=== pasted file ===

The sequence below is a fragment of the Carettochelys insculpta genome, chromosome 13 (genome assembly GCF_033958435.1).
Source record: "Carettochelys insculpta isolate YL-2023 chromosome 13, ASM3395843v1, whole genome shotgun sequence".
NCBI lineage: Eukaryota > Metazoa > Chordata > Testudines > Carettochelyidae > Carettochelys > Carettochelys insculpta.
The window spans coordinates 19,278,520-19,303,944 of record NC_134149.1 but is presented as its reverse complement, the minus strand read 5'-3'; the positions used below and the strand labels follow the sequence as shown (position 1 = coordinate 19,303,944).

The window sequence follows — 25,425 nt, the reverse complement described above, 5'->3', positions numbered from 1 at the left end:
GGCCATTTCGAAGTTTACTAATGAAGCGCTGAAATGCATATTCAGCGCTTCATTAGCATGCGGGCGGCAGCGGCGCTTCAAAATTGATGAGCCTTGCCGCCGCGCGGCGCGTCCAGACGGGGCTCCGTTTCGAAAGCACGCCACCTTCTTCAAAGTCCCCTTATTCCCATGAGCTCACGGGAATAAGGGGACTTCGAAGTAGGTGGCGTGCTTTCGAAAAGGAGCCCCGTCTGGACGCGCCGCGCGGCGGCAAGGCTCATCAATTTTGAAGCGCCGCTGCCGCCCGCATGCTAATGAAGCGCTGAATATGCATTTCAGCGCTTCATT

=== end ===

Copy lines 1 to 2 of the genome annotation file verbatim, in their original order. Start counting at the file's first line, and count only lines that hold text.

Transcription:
The sequence below is a fragment of the Carettochelys insculpta genome, chromosome 13 (genome assembly GCF_033958435.1).
Source record: "Carettochelys insculpta isolate YL-2023 chromosome 13, ASM3395843v1, whole genome shotgun sequence".